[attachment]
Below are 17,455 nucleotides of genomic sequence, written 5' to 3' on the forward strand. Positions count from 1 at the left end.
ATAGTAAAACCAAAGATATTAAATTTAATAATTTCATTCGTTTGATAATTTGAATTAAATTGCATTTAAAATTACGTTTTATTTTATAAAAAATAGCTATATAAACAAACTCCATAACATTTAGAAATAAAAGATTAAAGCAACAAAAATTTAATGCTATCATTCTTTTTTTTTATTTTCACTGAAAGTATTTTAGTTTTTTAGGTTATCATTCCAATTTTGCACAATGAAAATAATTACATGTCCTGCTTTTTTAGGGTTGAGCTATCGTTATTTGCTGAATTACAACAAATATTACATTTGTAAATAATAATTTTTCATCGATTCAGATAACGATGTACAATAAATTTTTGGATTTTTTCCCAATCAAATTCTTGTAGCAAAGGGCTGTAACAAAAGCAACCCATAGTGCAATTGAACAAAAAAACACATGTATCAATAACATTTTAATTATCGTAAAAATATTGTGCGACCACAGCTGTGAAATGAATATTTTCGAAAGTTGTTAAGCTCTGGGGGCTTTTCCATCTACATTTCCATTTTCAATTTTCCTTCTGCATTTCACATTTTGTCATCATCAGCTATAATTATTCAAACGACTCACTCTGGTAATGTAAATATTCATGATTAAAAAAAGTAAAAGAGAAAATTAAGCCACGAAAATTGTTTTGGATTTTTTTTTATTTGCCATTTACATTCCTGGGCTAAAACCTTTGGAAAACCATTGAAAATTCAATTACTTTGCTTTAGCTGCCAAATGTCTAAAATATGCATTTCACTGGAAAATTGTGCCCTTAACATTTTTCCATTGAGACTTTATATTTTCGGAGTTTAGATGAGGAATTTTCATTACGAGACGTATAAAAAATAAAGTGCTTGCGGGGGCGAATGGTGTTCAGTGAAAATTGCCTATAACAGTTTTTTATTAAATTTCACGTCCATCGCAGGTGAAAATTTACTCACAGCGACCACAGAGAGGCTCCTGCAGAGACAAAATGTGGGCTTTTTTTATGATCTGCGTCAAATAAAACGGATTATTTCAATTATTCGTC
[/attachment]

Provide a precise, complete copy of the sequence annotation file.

Below are 17,455 nucleotides of genomic sequence, written 5' to 3' on the forward strand. Positions count from 1 at the left end.
ATAGTAAAACCAAAGATATTAAATTTAATAATTTCATTCGTTTGATAATTTGAATTAAATTGCATTTAAAATTACGTTTTATTTTATAAAAAATAGCTATATAAACAAACTCCATAACATTTAGAAATAAAAGATTAAAGCAACAAAAATTTAATGCTATCATTCTTTTTTTTTATTTTCACTGAAAGTATTTTAGTTTTTTAGGTTATCATTCCAATTTTGCACAATGAAAATAATTACATGTCCTGCTTTTTTAGGGTTGAGCTATCGTTATTTGCTGAATTACAACAAATATTACATTTGTAAATAATAATTTTTCATCGATTCAGATAACGATGTACAATAAATTTTTGGATTTTTTCCCAATCAAATTCTTGTAGCAAAGGGCTGTAACAAAAGCAACCCATAGTGCAATTGAACAAAAAAACACATGTATCAATAACATTTTAATTATCGTAAAAATATTGTGCGACCACAGCTGTGAAATGAATATTTTCGAAAGTTGTTAAGCTCTGGGGGCTTTTCCATCTACATTTCCATTTTCAATTTTCCTTCTGCATTTCACATTTTGTCATCATCAGCTATAATTATTCAAACGACTCACTCTGGTAATGTAAATATTCATGATTAAAAAAAGTAAAAGAGAAAATTAAGCCACGAAAATTGTTTTGGATTTTTTTTTATTTGCCATTTACATTCCTGGGCTAAAACCTTTGGAAAACCATTGAAAATTCAATTACTTTGCTTTAGCTGCCAAATGTCTAAAATATGCATTTCACTGGAAAATTGTGCCCTTAACATTTTTCCATTGAGACTTTATATTTTCGGAGTTTAGATGAGGAATTTTCATTACGAGACGTATAAAAAATAAAGTGCTTGCGGGGGCGAATGGTGTTCAGTGAAAATTGCCTATAACAGTTTTTTATTAAATTTCACGTCCATCGCAGGTGAAAATTTACTCACAGCGACCACAGAGAGGCTCCTGCAGAGACAAAATGTGGGCTTTTTTTATGATCTGCGTCAAATAAAACGGATTATTTCAATTATTCGTC